Beichuan, China Flags flew at half-staff, public entertainment was canceled and 1.3 billion people were asked to observe three minutes of silence as China began three days of mourning today for the victims of the nation's massive earthquake.
Officials asked for the horns of cars, trains and ships and air raid sirens to sound as people fell silent at 2:28 p.m. (1:28 a.m. CDT) - exactly one week after the quake splintered thousands of buildings and killed an estimated 50,000 people. Chinese news portal sina.com said the government had ordered all visitors to online entertainment and game pages to be redirected to Web sites dedicated to commemorating earthquake victims.
The Olympic torch relay - a potent symbol of national pride in the countdown to August's much anticipated Beijing games - was also suspended during the mourning period.
It was the first time China held a period of mourning other than for a national leader.
The national flag in Tiananmen Square, which is raised in a solemn ceremony every morning at dawn, fluttered at half staff.
The State Council, China's Cabinet, ordered all "public entertainment activities" suspended during the three days of mourning, without giving specifics on which activities were banned. the National Grand Theater canceled or postponed all performances.
Media reports said numerous bars, nightclubs, karaoke parlors and movie theaters had shut down beginning at midnight in major cities such as Beijing, Shenyang and Changsha.
Newspapers across China printed their logos in black and some ran entirely without color. Several front pages were covered in black, with simple messages in white text across the middle: "The nation mourns," "Pray for life," and "National tragedy."
Trade on China's stock and commodities exchanges will be suspended for three minutes, the Securities Regulatory Commission said on its Web site.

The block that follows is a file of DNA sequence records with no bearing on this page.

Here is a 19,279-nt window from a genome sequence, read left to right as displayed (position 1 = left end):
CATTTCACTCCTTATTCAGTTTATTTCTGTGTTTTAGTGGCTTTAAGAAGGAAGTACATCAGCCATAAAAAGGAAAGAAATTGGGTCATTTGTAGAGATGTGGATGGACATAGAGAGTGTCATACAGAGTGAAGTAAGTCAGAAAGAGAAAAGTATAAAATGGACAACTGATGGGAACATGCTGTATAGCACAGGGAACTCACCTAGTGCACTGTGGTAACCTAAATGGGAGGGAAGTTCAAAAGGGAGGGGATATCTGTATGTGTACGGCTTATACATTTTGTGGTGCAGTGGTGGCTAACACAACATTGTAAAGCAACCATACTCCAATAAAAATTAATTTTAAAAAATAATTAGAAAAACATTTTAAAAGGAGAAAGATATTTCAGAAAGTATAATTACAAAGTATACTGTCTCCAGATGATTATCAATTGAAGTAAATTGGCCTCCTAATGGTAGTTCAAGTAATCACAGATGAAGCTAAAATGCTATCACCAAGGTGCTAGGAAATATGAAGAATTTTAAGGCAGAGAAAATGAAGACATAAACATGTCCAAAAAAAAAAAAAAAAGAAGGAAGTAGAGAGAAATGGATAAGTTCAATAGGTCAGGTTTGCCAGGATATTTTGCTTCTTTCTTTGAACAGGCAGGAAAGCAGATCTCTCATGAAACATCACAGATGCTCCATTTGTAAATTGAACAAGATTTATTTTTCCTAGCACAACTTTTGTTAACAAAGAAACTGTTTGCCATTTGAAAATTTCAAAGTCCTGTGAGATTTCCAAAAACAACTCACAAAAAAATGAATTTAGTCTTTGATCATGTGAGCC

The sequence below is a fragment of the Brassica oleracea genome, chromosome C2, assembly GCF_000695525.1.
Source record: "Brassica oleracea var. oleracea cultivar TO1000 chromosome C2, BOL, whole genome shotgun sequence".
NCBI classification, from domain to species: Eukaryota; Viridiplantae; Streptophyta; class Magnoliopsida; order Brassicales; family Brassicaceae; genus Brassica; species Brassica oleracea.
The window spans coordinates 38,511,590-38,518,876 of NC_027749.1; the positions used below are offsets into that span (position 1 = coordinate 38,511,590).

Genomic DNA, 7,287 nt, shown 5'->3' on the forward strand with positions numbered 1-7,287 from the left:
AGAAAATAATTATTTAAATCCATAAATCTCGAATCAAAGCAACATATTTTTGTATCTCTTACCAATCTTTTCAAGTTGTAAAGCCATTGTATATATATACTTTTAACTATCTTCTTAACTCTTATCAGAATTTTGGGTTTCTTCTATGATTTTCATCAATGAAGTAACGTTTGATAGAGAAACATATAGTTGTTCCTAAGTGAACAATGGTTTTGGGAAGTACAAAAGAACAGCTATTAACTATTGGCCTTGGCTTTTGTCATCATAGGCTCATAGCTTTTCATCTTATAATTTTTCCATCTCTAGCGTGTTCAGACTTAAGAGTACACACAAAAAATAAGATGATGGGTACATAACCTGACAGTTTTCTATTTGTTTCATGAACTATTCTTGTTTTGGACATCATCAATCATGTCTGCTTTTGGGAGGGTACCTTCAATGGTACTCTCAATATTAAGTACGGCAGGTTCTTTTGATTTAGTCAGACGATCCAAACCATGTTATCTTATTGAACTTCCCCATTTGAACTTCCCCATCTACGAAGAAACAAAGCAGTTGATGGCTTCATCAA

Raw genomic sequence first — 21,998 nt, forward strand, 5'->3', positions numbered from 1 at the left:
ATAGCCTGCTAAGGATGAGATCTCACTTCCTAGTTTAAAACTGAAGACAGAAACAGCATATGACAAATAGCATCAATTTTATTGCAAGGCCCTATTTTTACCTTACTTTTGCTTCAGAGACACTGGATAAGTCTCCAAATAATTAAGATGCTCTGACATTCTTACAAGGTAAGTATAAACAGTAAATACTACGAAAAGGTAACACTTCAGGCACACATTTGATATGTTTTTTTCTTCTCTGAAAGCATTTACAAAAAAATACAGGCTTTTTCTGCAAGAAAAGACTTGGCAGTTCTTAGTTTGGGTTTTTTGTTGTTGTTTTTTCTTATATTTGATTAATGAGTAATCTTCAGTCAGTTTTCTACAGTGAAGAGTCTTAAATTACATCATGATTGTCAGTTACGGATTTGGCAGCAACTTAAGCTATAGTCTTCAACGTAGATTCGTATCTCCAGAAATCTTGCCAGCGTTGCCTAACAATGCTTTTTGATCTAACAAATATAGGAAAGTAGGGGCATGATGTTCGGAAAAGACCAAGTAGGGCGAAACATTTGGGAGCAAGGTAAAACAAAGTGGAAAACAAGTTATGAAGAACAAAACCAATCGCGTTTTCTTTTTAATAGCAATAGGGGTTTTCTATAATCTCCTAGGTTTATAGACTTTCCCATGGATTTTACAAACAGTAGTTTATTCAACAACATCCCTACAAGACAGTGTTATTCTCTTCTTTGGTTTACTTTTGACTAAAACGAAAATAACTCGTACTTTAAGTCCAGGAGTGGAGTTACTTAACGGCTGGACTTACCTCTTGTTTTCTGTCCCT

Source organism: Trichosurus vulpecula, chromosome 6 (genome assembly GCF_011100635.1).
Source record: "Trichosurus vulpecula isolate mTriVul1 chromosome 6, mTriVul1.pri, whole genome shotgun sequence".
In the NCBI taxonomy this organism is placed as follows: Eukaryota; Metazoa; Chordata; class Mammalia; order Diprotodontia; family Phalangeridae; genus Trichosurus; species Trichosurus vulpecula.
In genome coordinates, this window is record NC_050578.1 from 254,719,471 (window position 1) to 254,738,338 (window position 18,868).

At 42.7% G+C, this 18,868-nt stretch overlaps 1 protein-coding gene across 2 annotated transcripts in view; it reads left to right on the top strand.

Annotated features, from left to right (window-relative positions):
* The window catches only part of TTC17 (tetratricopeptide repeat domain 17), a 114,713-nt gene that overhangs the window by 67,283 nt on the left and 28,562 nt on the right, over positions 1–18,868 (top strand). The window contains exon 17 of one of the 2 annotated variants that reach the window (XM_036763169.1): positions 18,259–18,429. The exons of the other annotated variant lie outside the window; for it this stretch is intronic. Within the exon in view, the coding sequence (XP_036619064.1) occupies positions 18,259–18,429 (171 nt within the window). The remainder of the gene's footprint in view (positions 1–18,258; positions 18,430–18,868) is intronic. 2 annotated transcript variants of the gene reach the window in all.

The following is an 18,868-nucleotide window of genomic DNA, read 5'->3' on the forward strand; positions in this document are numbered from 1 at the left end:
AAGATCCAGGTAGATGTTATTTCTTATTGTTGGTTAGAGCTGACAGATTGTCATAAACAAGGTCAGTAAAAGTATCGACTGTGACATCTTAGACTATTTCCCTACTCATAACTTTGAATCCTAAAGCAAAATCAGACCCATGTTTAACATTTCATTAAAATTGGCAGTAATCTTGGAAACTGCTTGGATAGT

Hope of finding more trapped survivors dwindled, and preventing hunger and disease among the homeless became more pressing.
"It will soon be too late" to find trapped survivors, said Koji Fujiya, deputy leader of a Japanese rescue team working in Beichuan, a town reduced to rubble. His team pulled 10 bodies out of Beichuan's high school Sunday.
The steady run of rescue news flashed by the official Xinhua News Agency has slowed. Two women were rescued today after being trapped in the rubble of a collapsed building at a coal mine in central Sichuan province for a week, Xinhua reported.
Three rescues were reported Sunday, including a woman in Yingxiu town who was reached by soldiers who dug a 15-foot tunnel through the wreckage of a flattened power station and had to amputate both her legs to set free, after 150 hours.
Dozens of aftershocks have rumbled through the region, extending the damage and fear of survivors. A magnitude 6 temblor on Sunday killed three people, injured more than 1,000 and caused further damage to houses and roads, Xinhua reported.
With more bodies discovered, the confirmed death toll rose to 32,476, the State Council, China's cabinet, reported. The injured numbered more than 220,000.